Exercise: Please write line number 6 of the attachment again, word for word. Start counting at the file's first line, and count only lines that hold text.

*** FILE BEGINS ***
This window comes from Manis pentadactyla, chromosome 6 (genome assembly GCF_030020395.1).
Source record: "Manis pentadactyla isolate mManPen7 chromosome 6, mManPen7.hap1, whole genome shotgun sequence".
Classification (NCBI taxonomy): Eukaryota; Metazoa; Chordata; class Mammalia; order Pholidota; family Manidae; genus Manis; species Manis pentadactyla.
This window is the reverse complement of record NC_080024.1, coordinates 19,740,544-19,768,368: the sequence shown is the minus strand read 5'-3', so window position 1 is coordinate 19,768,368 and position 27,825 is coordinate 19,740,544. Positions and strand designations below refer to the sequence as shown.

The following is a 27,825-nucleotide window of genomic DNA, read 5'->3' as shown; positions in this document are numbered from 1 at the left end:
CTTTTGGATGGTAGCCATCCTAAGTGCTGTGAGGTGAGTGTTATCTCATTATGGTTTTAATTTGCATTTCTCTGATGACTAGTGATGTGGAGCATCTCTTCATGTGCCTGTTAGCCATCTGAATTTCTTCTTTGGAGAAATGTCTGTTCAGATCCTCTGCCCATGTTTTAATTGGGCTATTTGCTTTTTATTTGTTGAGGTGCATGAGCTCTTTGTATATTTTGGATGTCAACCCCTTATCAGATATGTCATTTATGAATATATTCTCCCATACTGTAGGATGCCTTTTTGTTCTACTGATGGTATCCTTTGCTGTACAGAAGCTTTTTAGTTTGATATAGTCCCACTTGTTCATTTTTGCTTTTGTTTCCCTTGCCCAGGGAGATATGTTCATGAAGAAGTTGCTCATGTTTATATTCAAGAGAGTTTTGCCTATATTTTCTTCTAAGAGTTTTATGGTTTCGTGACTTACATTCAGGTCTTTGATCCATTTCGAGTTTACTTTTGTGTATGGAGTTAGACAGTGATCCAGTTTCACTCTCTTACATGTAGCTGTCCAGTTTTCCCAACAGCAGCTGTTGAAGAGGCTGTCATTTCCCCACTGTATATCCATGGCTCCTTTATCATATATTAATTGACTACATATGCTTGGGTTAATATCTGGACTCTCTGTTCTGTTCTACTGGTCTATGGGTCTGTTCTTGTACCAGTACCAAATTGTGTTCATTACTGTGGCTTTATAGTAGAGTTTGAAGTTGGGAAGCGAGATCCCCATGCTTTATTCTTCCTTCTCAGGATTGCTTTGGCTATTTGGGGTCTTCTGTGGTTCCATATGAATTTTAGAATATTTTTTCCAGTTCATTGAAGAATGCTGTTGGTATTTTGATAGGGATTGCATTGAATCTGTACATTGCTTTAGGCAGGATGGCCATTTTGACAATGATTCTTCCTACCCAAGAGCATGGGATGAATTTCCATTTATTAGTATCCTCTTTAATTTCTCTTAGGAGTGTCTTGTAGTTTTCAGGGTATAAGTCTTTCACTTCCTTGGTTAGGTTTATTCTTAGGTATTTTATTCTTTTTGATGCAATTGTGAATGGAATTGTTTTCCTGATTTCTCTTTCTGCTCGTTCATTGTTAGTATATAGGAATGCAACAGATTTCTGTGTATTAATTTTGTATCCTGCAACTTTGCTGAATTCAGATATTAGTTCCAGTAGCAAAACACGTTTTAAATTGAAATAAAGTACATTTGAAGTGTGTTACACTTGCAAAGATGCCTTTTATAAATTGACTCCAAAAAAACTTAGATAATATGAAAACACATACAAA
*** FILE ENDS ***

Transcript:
CTTTTGGATGGTAGCCATCCTAAGTGCTGTGAGGTGAGTGTTATCTCATTATGGTTTTAATTTGCATTTCTCTGATGACTAGTGATGTGGAGCATCTCTTCATGTGCCTGTTAGCCATCTGAATTTCTTCTTTGGAGAAATGTCTGTTCAGATCCTCTGCCCATGTTTTAATTGGGCTATTTGCTTTTTATTTGTTGAGGTGCATGAGCTCTTTGTATATTTTGGATGTCAACCCCTTATCAGATATGTCATTTATGAATATATTCTCCCATACTGTAGGATGCCTTTTTGTTCTACTGATGGTATCCTTTGCTGTACAGAAGCTTTTTAGTTTGATATAGTCCCACTTGTTCATTTTTGCTTTTGTTTCCCTTGCCCAGGGAGATATGTTCATGAAGAAGTTGCTCATGTTTATATTCAAGAGAGTTTTGCCTATATTTTCTTCTAAGAGTTTTATGGTTTCGTGACTTACATTCAGGTCTTTGATCCATTTCGAGTTTACTTTTGTGTATGGAGTTAGACAGTGATCCAGTTTCACTCTCTTACATGTAGCTGTCCAGTTTTCCCAACAGCAGCTGTTGAAGAGGCTGTCATTTCCCCACTGTATATCCATGGCTCCTTTATCATATATTAATTGACTACATATGCTTGGGTTAATATCTGGACTCTCTGTTCTGTTCTACTGGTCTATGGGTCTGTTCTTGTACCAGTACCAAATTGTGTTCATTACTGTGGCTTTATAGTAGAGTTTGAAGTTGGGAAGCGAGATCCCCATGCTTTATTCTTCCTTCTCAGGATTGCTTTGGCTATTTGGGGTCTTCTGTGGTTCCATATGAATTTTAGAATATTTTTTCCAGTTCATTGAAGAATGCTGTTGGTATTTTGATAGGGATTGCATTGAATCTGTACATTGCTTTAGGCAGGATGGCCATTTTGACAATGATTCTTCCTACCCAAGAGCATGGGATGAATTTCCATTTATTAGTATCCTCTTTAATTTCTCTTAGGAGTGTCTTGTAGTTTTCAGGGTATAAGTCTTTCACTTCCTTGGTTAGGTTTATTCTTAGGTATTTTATTCTTTTTGATGCAATTGTGAATGGAATTGTTTTCCTGATTTCTCTTTCTGCTCGTTCATTGTTAGTATATAGGAATGCAACAGATTTCTGTGTATTAATTTTGTATCCTGCAACTTTGCTGAATTCAGATATTAGTTCCAGTAGCAAAACACGTTTTAAATTGAAATAAAGTACATTTGAAGTGTGTTACACTTGCAAAGATGCCTTTTATAAATTGACTCCAAAAAAACTTAGATAATATGAAAACACATACAAA